Eric Allison, one of the founders for Jazz at the Lake, plays with Red Deer’s Jazz Explosion at last year’s Jazz at the Lake. Allison says the changes to the raffle licence process is disappointing, but the festival will continue as planned. File Photo

Raffle licence changes ‘disappointing’ for Sylvan Lake’s Jazz at the Lake

Jazz at the Lake no longer qualifies for a raffle licence due to unannounced changes

Sylvan Lake’s annual music festival, Jazz at the Lake, will be seeing a little less money from this year’s festival thanks to an unannounced change from Alberta Gaming, Liquor and Cannabis.

According to Eric Allison, one of the festival’s founders, the festival was turned down for a raffle licence because of changes to the process the non-profit festival was unaware of.

The AGLC legal department wanted more clarity on what the raffles were for, especially from the arts programs that apply, Allison said.

“We are really disappointed. This isn’t something that only affects us, but any other arts program that applies for a raffle license,” said Allison.

According to Allison, the raffle part of the weekend-long event could potentially bring in as much as $20,000 for the festival, much of which would be set aside for the following year.

He says there were a few things that disqualified the festival from obtaining a licence. These include not having a charitable project and no “ongoing program” the community can participate in.

“The requirements just don’t make any sense,” Allison said. “They don’t consider an art festival to be charitable or music to be a participation activity.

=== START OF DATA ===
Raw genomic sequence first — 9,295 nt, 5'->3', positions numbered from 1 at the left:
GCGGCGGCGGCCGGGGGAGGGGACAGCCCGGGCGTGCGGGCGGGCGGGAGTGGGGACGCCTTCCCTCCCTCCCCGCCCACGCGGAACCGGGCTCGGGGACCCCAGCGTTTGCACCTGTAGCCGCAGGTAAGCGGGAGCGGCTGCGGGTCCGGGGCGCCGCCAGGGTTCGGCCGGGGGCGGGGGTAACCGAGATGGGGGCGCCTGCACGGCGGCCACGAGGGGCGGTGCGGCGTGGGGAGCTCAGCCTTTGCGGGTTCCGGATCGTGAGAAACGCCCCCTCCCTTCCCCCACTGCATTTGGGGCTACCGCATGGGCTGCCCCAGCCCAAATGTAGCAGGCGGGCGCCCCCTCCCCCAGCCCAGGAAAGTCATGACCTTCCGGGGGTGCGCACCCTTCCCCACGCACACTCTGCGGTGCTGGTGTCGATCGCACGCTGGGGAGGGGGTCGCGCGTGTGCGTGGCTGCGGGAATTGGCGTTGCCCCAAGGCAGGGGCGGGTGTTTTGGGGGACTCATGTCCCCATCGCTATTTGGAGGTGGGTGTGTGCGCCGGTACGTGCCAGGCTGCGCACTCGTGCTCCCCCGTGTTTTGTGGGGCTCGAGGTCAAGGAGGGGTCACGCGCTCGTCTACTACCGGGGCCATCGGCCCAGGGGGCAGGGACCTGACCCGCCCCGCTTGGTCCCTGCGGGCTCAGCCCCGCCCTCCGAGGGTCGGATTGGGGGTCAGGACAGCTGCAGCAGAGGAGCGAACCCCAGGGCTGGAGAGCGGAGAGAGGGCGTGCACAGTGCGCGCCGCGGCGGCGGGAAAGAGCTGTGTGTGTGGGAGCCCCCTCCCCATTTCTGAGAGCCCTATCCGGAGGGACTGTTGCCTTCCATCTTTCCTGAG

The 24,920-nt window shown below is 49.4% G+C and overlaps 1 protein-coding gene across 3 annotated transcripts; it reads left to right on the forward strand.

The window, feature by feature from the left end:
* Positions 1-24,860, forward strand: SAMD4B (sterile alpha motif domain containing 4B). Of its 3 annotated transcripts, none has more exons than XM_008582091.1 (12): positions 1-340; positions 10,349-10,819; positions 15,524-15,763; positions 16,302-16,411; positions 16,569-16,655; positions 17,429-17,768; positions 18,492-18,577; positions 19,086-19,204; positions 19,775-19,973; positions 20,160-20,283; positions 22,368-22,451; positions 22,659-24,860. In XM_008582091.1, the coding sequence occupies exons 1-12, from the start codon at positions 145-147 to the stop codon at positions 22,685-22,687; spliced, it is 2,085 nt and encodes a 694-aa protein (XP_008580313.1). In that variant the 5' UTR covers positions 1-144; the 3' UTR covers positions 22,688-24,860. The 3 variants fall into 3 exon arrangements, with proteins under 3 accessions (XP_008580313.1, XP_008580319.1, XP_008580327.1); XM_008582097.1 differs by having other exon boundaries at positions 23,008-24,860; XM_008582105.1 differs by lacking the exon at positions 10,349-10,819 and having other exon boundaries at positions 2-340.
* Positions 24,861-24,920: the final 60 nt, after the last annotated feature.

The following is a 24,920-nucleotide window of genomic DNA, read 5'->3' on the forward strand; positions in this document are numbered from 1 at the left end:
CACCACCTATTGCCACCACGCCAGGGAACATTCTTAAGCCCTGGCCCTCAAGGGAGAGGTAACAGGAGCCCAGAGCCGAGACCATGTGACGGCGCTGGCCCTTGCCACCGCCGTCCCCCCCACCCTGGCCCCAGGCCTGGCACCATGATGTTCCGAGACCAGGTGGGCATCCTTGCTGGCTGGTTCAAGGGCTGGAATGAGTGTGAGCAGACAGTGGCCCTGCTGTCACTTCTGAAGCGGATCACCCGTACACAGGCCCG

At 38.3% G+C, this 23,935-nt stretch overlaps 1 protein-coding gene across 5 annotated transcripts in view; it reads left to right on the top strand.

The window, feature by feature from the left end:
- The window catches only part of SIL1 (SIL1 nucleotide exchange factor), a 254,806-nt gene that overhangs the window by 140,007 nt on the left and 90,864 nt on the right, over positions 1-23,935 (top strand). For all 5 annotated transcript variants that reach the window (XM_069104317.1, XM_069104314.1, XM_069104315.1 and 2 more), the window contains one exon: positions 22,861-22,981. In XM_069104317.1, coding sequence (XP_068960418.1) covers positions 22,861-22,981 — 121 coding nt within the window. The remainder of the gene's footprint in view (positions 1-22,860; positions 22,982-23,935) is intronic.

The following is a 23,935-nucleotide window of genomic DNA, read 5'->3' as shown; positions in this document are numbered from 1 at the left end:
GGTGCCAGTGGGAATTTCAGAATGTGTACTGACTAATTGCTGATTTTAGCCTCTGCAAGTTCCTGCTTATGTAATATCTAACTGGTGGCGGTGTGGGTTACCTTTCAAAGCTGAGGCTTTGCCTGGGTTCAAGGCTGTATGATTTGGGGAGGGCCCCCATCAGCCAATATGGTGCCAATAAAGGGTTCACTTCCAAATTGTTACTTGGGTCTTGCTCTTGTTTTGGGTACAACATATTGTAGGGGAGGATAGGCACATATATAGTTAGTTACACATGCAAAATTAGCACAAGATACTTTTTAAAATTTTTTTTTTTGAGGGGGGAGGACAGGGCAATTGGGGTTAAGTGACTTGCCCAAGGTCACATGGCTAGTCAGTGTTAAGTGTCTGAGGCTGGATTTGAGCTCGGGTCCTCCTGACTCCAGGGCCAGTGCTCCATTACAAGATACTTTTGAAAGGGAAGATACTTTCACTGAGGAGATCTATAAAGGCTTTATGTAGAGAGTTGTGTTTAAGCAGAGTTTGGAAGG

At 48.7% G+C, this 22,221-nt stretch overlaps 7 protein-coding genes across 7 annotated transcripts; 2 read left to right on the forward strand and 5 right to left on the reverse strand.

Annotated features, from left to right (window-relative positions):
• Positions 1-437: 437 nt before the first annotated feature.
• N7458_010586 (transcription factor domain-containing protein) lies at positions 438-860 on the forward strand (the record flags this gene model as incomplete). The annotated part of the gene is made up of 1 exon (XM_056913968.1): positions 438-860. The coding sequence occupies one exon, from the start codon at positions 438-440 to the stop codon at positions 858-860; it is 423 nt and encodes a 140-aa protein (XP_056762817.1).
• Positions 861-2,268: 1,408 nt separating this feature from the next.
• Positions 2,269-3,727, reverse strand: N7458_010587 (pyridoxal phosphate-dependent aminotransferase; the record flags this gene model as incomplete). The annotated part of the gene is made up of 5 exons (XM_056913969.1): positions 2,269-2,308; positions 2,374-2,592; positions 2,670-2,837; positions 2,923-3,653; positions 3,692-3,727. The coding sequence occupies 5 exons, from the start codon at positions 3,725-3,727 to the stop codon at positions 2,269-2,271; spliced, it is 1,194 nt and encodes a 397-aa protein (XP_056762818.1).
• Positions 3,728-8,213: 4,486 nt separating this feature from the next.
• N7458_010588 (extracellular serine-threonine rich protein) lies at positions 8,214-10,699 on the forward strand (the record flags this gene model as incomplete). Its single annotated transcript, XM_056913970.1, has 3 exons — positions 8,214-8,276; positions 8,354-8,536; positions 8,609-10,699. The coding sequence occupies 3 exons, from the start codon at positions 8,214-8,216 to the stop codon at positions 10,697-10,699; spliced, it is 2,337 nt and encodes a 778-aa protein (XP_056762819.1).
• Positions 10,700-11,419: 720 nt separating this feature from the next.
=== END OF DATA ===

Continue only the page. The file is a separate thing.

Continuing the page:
“It’s like they don’t understand that music is the participation part, or why people go to a concert in the first place.”

Allison said he was disappointed the AGLC did not give Jazz at the Lake a raffle licence, even after explaining the many workshops and community involvement aspects of the festival.

“I explained to them that we always have free workshops and community involvement aspects to the festival each year, I also explained last year’s Project Discovery which was definitely based on community involvement.”

The change in the licensing process through AGLC could potentially affect more art-based programs and events.

Alberta Foundation for the Arts say they are puzzled by the changes and that no notice was given before said changes were put into place.

“I’ve spoken with [a representative from] the Alberta Foundation for the Arts and they say they are going to put more pressure on the AGLC for changes to the raffle licensing,” said Allison.

With the unexpected change, Allison said it will not change the plans to continue on with this year’s festival.

Plans are in motion for the Jazz at the Lake festival, which will run Aug. 16-18, and Allison says there will be some new events and shows put on over the weekend.

“We made quite a bit off of the raffle, but we aren’t going to let that stop us. We are going to continue on.”

Allison says some good news has come out of this process. The AGLC has agreed to review the requirements for a raffle licence for next year.

Jazz at the Lake submitted a two page letter to the AGLC to dispute the decision and to explain why Jazz at the Lake and other art-based programs should also be considered for licences.

“We won’t have a raffle for this year, but maybe we will see a change that will benefit not only us but other art programs in the province for next year,” said Allison.

Jazz at the Lake will return to Sylvan Lake in August with Juno award winner Laila Biali returning as the headliner.

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